"The Los Angeles Philharmonic awaits the opening of Walt Disney Concert Hall with great anticipation. It will be like no other symphony hall in the world. It will be about the senses at their most engaged," said Esa-Pekka Salonen. "At this extraordinary venue, we will be able to present musical performances of the highest quality and acoustical precision. In planning future programming for our new home, we are thinking outside of the box and exploring ways that the Philharmonic's music will both reflect and revolutionize the rhythms of Los Angeles and the world."
In addition to the Los Angeles Philharmonic's 30-week winter subscription series at the Dorothy Chandler Pavilion, the orchestra performs annually in the 12-week summer festival at the legendary Hollywood Bowl, where "Music Under the Stars" has been a popular tradition since 1922. The orchestra supplements its yearly offerings with the Toyota Symphonies for Youth concerts, community concerts and performances throughout Southern California. In addition to the regular full-orchestra performances, the Los Angeles Philharmonic Association also presents special performances of the orchestra members in smaller groups, including the chamber and Green Umbrella series. The Association's innovative education program, Music Matters, has been recognized nationally as an outstanding model for engaging audiences of all ages.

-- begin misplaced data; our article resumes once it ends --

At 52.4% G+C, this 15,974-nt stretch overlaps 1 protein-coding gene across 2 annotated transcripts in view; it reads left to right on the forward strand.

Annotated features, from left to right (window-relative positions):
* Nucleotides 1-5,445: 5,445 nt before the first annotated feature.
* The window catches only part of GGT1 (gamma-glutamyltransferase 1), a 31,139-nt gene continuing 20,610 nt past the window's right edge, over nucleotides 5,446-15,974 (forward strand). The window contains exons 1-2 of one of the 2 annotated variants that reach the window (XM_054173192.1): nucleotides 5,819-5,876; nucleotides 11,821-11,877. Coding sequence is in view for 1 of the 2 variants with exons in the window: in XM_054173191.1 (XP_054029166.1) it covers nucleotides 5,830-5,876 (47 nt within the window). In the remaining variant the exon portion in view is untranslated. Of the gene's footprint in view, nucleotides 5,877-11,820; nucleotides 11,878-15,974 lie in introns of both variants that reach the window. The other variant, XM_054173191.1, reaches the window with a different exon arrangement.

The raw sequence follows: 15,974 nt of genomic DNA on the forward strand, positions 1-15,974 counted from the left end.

"Walt Disney Concert Hall will be home to one of the world's finest and most innovative orchestras and quite simply a superb place for music. We believe the Hall will be an icon for the city of Los Angeles and a symbol of civic accomplishment and pride," said Deborah Borda. "The Philharmonic's programming will reflect our vision for the partnership of an orchestral institution and a concert hall of the 21st century. We are hard at work to expand the vision of what a season can encompass. We are planning for a breadth and scope of programming that will extend the reach and definition of a symphonic institution in Los Angeles and throughout the musical community."
Architectural and Acoustical Design Highlights